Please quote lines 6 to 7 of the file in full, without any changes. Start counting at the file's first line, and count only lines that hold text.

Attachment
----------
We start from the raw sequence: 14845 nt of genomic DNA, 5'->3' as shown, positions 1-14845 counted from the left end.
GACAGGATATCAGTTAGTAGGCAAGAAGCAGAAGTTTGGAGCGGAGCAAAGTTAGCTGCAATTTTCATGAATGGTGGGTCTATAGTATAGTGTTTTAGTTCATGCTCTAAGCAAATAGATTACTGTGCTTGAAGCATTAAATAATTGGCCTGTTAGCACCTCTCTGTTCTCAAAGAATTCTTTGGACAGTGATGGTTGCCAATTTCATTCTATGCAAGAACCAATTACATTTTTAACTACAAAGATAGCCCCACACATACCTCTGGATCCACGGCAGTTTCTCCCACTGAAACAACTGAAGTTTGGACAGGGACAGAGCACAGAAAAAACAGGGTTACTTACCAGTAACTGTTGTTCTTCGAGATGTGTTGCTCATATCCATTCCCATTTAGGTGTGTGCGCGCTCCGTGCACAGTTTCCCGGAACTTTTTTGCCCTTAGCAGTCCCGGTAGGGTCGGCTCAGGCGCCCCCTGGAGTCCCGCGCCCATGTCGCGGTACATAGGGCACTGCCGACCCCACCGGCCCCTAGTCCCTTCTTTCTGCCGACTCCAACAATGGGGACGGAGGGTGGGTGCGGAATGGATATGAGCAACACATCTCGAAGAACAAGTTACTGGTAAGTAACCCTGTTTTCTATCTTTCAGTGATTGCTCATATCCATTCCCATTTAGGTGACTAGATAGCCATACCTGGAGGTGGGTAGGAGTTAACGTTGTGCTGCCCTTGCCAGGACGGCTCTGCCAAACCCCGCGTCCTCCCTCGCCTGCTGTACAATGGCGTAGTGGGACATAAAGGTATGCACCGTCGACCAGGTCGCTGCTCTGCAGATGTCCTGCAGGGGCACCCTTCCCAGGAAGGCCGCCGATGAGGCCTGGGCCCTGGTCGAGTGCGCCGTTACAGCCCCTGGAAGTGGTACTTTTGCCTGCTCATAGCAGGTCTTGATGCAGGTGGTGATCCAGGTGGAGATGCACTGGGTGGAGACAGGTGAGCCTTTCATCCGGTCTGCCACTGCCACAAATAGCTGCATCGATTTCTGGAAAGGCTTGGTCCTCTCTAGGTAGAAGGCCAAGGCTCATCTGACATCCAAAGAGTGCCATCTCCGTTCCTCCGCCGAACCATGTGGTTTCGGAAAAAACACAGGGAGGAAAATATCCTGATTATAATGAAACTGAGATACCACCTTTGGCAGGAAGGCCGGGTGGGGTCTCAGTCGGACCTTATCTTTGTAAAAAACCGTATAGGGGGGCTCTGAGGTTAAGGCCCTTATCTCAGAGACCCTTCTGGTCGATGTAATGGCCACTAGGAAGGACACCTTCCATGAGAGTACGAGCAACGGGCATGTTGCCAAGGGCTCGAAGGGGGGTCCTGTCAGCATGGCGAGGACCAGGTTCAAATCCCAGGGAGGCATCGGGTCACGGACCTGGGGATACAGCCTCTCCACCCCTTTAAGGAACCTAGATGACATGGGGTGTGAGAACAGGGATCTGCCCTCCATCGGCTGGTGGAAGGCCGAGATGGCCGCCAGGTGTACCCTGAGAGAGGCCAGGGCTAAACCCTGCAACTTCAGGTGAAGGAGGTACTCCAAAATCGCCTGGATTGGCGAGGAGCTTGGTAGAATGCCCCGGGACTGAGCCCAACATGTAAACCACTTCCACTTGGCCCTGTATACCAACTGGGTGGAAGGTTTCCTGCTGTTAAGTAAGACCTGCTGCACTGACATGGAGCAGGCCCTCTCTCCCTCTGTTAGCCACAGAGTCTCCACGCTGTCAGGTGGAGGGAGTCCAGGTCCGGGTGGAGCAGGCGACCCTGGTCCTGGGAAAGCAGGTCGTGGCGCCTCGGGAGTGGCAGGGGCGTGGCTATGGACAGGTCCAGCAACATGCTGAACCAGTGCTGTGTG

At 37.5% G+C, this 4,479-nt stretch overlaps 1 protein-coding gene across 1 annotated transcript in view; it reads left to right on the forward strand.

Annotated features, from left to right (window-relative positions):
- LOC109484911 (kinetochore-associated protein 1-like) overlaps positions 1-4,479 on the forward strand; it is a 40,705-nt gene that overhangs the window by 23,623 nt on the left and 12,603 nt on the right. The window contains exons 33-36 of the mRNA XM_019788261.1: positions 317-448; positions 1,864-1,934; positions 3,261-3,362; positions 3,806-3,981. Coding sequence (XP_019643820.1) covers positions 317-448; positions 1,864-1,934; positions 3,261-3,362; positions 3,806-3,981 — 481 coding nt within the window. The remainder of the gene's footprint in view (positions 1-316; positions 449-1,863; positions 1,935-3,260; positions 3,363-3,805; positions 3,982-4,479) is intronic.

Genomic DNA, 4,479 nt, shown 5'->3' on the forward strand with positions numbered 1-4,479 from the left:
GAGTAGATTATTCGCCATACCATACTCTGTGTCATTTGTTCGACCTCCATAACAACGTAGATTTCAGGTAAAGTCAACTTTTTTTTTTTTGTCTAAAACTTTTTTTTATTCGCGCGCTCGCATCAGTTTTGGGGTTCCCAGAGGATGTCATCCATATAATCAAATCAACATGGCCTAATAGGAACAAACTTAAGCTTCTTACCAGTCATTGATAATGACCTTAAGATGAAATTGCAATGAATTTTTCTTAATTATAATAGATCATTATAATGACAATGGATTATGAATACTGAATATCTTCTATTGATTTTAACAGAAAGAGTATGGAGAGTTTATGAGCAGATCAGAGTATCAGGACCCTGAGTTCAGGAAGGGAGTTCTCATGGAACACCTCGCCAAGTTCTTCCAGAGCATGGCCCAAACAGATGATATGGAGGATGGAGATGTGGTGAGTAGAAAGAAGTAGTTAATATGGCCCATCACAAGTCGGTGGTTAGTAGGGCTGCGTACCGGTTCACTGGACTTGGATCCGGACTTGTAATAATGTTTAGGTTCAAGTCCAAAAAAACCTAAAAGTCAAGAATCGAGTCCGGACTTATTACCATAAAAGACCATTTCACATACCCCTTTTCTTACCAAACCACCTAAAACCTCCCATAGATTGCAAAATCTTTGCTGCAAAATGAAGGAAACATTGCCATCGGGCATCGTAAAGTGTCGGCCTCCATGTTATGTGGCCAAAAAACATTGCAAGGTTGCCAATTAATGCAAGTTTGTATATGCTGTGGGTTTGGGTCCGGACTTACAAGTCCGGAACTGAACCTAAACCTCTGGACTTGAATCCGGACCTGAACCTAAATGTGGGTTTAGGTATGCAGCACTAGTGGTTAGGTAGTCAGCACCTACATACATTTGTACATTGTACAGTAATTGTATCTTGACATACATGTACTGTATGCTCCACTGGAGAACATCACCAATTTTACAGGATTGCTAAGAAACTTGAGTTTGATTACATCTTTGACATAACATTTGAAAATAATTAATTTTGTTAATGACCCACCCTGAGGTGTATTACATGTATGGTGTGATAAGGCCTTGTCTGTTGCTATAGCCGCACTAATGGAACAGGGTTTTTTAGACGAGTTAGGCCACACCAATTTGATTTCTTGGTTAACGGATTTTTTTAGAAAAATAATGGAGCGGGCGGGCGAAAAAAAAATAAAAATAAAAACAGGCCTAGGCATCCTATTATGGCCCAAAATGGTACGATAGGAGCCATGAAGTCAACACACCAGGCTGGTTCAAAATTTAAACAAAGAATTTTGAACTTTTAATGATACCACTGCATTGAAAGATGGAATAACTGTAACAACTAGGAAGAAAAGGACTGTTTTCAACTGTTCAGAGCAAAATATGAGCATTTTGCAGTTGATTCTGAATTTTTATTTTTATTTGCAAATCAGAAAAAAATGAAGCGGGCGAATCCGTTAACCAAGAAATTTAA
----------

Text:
Genomic DNA, 4,479 nt, shown 5'->3' on the forward strand with positions numbered 1-4,479 from the left:
GAGTAGATTATTCGCCATACCATACTCTGTGTCATTTGTTCGACCTCCATAACAACGTAGATTTCAGGTAAAGTCAACTTTTTTTTTTTTGTCTAAAACTTTTTTTTATTCGCGCGCTCGCATCAGTTTTGGGGTTCCCAGAGGATGTCATCCATATAATCAAATCAACATGGCCTAATAGGAACAAACTTAAGCTTCTTACCAGTCATTGATAATGACCTTAAGATGAAATTGCAATGAATTTTTCTTAATTATAATAGATCATTATAATGACAATGGATTATGAATACTGAATATCTTCTATTGATTTTAACAGAAAGAGTATGGAGAGTTTATGAGCAGATCAGAGTATCAGGACCCTGAGTTCAGGAAGGGAGTTCTCATGGAACACCTCGCCAAGTTCTTCCAGAGCATGGCCCAAACAGATGATATGGAGGATGGAGATGTGGTGAGTAGAAAGAAGTAGTTAATATGGCCCATCACAAGTCGGTGGTTAGTAGGGCTGCGTACCGGTTCACTGGACTTGGATCCGGACTTGTAATAATGTTTAGGTTCAAGTCCAAAAAAACCTAAAAGTCAAGAATCGAGTCCGGACTTATTACCATAAAAGACCATTTCACATACCCCTTTTCTTACCAAACCACCTAAAACCTCCCATAGATTGCAAAATCTTTGCTGCAAAATGAAGGAAACATTGCCATCGGGCATCGTAAAGTGTCGGCCTCCATGTTATGTGGCCAAAAAACATTGCAAGGTTGCCAATTAATGCAAGTTTGTATATGCTGTGGGTTTGGGTCCGGACTTACAAGTCCGGAACTGAACCTAAACCTCTGGACTTGAATCCGGACCTGAACCTAAATGTGGGTTTAGGTATGCAGCACTAGTGGTTAGGTAGTCAGCACCTACATACATTTGTACATTGTACAGTAATTGTATCTTGACATACATGTACTGTATGCTCCACTGGAGAACATCACCAATTTTACAGGATTGCTAAGAAACTTGAGTTTGATTACATCTTTGACATAACATTTGAAAATAATTAATTTTGTTAATGACCCACCCTGAGGTGTATTACATGTATGGTGTGATAAGGCCTTGTCTGTTGCTATAGCCGCACTAATGGAACAGGGTTTTTTAGACGAGTTAGGCCACACCAATTTGATTTCTTGGTTAACGGATTTTTTTAGAAAAATAATGGAGCGGGCGGGCGAAAAAAAAATAAAAATAAAAACAGGCCTAGGCATCCTATTATGGCCCAAAATGGTACGATAGGAGCCATGAAGTCAACACACCAGGCTGGTTCAAAATTTAAACAAAGAATTTTGAACTTTTAATGATACCACTGCATTGAAAGATGGAATAACTGTAACAACTAGGAAGAAAAGGACTGTTTTCAACTGTTCAGAGCAAAATATGAGCATTTTGCAGTTGATTCTGAATTTTTATTTTTATTTGCAAATCAGAAAAAAATGAAGCGGGCGAATCCGTTAACCAAGAAATTTAA